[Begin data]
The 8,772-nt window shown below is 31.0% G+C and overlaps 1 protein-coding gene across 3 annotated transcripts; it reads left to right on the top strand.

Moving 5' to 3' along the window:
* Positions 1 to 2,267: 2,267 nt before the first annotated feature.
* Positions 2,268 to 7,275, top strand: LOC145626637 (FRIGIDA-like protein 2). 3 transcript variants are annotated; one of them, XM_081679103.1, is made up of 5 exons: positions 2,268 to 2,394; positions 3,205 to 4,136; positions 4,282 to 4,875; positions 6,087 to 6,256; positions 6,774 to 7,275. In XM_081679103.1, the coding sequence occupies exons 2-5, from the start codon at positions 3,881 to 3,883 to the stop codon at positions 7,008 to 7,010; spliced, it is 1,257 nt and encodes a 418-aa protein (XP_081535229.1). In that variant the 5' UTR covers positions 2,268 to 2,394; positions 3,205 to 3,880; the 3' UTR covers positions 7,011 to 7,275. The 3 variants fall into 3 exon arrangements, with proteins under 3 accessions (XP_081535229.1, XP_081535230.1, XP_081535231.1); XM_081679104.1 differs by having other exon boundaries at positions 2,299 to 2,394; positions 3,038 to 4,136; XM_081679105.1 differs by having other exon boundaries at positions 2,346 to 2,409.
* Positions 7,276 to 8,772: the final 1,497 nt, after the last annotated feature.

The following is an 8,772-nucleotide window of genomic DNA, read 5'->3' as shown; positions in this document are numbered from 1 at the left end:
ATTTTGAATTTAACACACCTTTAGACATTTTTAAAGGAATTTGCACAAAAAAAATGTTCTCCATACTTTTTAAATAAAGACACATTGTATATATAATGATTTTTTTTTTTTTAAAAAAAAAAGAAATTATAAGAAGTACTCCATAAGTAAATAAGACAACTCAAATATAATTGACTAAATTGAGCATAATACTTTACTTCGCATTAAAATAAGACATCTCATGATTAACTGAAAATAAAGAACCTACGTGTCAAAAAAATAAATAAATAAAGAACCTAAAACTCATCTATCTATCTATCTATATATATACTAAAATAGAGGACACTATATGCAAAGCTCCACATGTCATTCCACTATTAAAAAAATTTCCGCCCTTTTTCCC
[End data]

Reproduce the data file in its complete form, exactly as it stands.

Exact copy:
The 8,772-nt window shown below is 31.0% G+C and overlaps 1 protein-coding gene across 3 annotated transcripts; it reads left to right on the top strand.

Moving 5' to 3' along the window:
* Positions 1 to 2,267: 2,267 nt before the first annotated feature.
* Positions 2,268 to 7,275, top strand: LOC145626637 (FRIGIDA-like protein 2). 3 transcript variants are annotated; one of them, XM_081679103.1, is made up of 5 exons: positions 2,268 to 2,394; positions 3,205 to 4,136; positions 4,282 to 4,875; positions 6,087 to 6,256; positions 6,774 to 7,275. In XM_081679103.1, the coding sequence occupies exons 2-5, from the start codon at positions 3,881 to 3,883 to the stop codon at positions 7,008 to 7,010; spliced, it is 1,257 nt and encodes a 418-aa protein (XP_081535229.1). In that variant the 5' UTR covers positions 2,268 to 2,394; positions 3,205 to 3,880; the 3' UTR covers positions 7,011 to 7,275. The 3 variants fall into 3 exon arrangements, with proteins under 3 accessions (XP_081535229.1, XP_081535230.1, XP_081535231.1); XM_081679104.1 differs by having other exon boundaries at positions 2,299 to 2,394; positions 3,038 to 4,136; XM_081679105.1 differs by having other exon boundaries at positions 2,346 to 2,409.
* Positions 7,276 to 8,772: the final 1,497 nt, after the last annotated feature.

The following is an 8,772-nucleotide window of genomic DNA, read 5'->3' as shown; positions in this document are numbered from 1 at the left end:
ATTTTGAATTTAACACACCTTTAGACATTTTTAAAGGAATTTGCACAAAAAAAATGTTCTCCATACTTTTTAAATAAAGACACATTGTATATATAATGATTTTTTTTTTTTTAAAAAAAAAAGAAATTATAAGAAGTACTCCATAAGTAAATAAGACAACTCAAATATAATTGACTAAATTGAGCATAATACTTTACTTCGCATTAAAATAAGACATCTCATGATTAACTGAAAATAAAGAACCTACGTGTCAAAAAAATAAATAAATAAAGAACCTAAAACTCATCTATCTATCTATCTATATATATACTAAAATAGAGGACACTATATGCAAAGCTCCACATGTCATTCCACTATTAAAAAAATTTCCGCCCTTTTTCCC